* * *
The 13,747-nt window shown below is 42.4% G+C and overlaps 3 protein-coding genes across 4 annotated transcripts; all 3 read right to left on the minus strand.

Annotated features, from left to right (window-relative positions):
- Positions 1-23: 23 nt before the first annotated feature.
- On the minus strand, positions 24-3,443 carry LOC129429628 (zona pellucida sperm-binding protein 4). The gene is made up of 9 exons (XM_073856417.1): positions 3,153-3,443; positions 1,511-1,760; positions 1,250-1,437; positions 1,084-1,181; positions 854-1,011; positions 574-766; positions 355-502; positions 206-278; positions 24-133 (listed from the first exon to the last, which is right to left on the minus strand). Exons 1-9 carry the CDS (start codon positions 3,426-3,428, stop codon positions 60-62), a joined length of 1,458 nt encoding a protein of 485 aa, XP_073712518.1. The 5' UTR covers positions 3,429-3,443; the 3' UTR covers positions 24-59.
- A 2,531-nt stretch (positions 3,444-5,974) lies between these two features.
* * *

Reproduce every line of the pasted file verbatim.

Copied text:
The 13,747-nt window shown below is 42.4% G+C and overlaps 3 protein-coding genes across 4 annotated transcripts; all 3 read right to left on the minus strand.

Annotated features, from left to right (window-relative positions):
- Positions 1-23: 23 nt before the first annotated feature.
- On the minus strand, positions 24-3,443 carry LOC129429628 (zona pellucida sperm-binding protein 4). The gene is made up of 9 exons (XM_073856417.1): positions 3,153-3,443; positions 1,511-1,760; positions 1,250-1,437; positions 1,084-1,181; positions 854-1,011; positions 574-766; positions 355-502; positions 206-278; positions 24-133 (listed from the first exon to the last, which is right to left on the minus strand). Exons 1-9 carry the CDS (start codon positions 3,426-3,428, stop codon positions 60-62), a joined length of 1,458 nt encoding a protein of 485 aa, XP_073712518.1. The 5' UTR covers positions 3,429-3,443; the 3' UTR covers positions 24-59.
- A 2,531-nt stretch (positions 3,444-5,974) lies between these two features.